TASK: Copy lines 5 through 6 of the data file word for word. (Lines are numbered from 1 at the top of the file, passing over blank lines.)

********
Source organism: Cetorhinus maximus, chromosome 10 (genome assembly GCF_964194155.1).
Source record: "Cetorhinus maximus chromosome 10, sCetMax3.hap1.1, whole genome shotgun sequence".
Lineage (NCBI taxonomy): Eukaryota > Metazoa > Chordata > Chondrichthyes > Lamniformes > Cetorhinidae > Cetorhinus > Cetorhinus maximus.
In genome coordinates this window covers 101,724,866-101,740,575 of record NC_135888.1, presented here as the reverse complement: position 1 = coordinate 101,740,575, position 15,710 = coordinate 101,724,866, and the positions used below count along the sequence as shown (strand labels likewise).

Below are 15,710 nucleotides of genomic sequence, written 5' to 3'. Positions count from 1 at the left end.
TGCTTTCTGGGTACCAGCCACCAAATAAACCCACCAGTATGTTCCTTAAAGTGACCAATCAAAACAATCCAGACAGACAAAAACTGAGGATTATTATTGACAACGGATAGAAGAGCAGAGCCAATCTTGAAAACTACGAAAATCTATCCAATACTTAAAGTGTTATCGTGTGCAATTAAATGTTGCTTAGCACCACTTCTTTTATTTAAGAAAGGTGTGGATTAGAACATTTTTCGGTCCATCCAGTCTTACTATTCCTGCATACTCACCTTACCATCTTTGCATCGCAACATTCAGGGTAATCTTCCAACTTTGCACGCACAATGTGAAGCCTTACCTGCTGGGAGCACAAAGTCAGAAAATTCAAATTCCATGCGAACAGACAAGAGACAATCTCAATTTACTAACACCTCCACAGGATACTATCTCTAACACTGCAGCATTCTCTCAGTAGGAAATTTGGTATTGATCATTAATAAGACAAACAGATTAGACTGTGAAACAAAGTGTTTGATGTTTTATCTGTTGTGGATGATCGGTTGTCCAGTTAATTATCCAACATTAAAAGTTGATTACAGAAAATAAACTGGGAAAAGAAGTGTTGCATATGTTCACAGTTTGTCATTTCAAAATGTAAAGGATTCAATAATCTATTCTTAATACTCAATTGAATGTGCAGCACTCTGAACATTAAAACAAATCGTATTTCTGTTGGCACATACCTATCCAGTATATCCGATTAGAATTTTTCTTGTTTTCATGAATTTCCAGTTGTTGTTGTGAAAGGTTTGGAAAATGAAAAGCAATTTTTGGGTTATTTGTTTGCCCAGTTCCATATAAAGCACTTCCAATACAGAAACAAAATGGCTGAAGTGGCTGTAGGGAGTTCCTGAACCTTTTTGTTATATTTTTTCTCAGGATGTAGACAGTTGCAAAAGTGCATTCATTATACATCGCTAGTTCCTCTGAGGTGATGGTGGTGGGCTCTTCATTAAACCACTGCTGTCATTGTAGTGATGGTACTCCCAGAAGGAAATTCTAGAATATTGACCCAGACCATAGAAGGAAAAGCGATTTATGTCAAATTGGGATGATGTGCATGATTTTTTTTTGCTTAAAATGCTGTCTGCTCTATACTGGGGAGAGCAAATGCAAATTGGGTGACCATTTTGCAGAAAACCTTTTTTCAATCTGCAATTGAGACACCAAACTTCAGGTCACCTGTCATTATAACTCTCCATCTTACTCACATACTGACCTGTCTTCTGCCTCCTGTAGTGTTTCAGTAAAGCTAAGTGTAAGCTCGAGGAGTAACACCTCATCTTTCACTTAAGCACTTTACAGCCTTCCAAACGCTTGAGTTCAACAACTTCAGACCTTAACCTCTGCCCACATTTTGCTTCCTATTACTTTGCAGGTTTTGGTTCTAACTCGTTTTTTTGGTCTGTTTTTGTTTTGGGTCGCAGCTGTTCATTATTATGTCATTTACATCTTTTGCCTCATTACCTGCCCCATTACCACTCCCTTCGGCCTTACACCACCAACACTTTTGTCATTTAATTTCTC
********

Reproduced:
Below are 15,710 nucleotides of genomic sequence, written 5' to 3'. Positions count from 1 at the left end.
TGCTTTCTGGGTACCAGCCACCAAATAAACCCACCAGTATGTTCCTTAAAGTGACCAATCAAAACAATCCAGACAGACAAAAACTGAGGATTATTATTGACAACGGATAGAAGAGCAGAGCCAATCTTGAAAACTACGAAAATCTATCCAATACTTAAAGTGTTATCGTGTGCAATTAAATGTTGCTTAGCACCACTTCTTTTATTTAAGAAAGGTGTGGATTAGAACATTTTTCGGTCCATCCAGTCTTACTATTCCTGCATACTCACCTTACCATCTTTGCATCGCAACATTCAGGGTAATCTTCCAACTTTGCACGCACAATGTGAAGCCTTACCTGCTGGGAGCACAAAGTCAGAAAATTCAAATTCCATGCGAACAGACAAGAGACAATCTCAATTTACTAACACCTCCACAGGATACTATCTCTAACACTGCAGCATTCTCTCAGTAGGAAATTTGGTATTGATCATTAATAAGACAAACAGATTAGACTGTGAAACAAAGTGTTTGATGTTTTATCTGTTGTGGATGATCGGTTGTCCAGTTAATTATCCAACATTAAAAGTTGATTACAGAAAATAAACTGGGAAAAGAAGTGTTGCATATGTTCACAGTTTGTCATTTCAAAATGTAAAGGATTCAATAATCTATTCTTAATACTCAATTGAATGTGCAGCACTCTGAACATTAAAACAAATCGTATTTCTGTTGGCACATACCTATCCAGTATATCCGATTAGAATTTTTCTTGTTTTCATGAATTTCCAGTTGTTGTTGTGAAAGGTTTGGAAAATGAAAAGCAATTTTTGGGTTATTTGTTTGCCCAGTTCCATATAAAGCACTTCCAATACAGAAACAAAATGGCTGAAGTGGCTGTAGGGAGTTCCTGAACCTTTTTGTTATATTTTTTCTCAGGATGTAGACAGTTGCAAAAGTGCATTCATTATACATCGCTAGTTCCTCTGAGGTGATGGTGGTGGGCTCTTCATTAAACCACTGCTGTCATTGTAGTGATGGTACTCCCAGAAGGAAATTCTAGAATATTGACCCAGACCATAGAAGGAAAAGCGATTTATGTCAAATTGGGATGATGTGCATGATTTTTTTTTGCTTAAAATGCTGTCTGCTCTATACTGGGGAGAGCAAATGCAAATTGGGTGACCATTTTGCAGAAAACCTTTTTTCAATCTGCAATTGAGACACCAAACTTCAGGTCACCTGTCATTATAACTCTCCATCTTACTCACATACTGACCTGTCTTCTGCCTCCTGTAGTGTTTCAGTAAAGCTAAGTGTAAGCTCGAGGAGTAACACCTCATCTTTCACTTAAGCACTTTACAGCCTTCCAAACGCTTGAGTTCAACAACTTCAGACCTTAACCTCTGCCCACATTTTGCTTCCTATTACTTTGCAGGTTTTGGTTCTAACTCGTTTTTTTGGTCTGTTTTTGTTTTGGGTCGCAGCTGTTCATTATTATGTCATTTACATCTTTTGCCTCATTACCTGCCCCATTACCACTCCCTTCGGCCTTACACCACCAACACTTTTGTCATTTAATTTCTC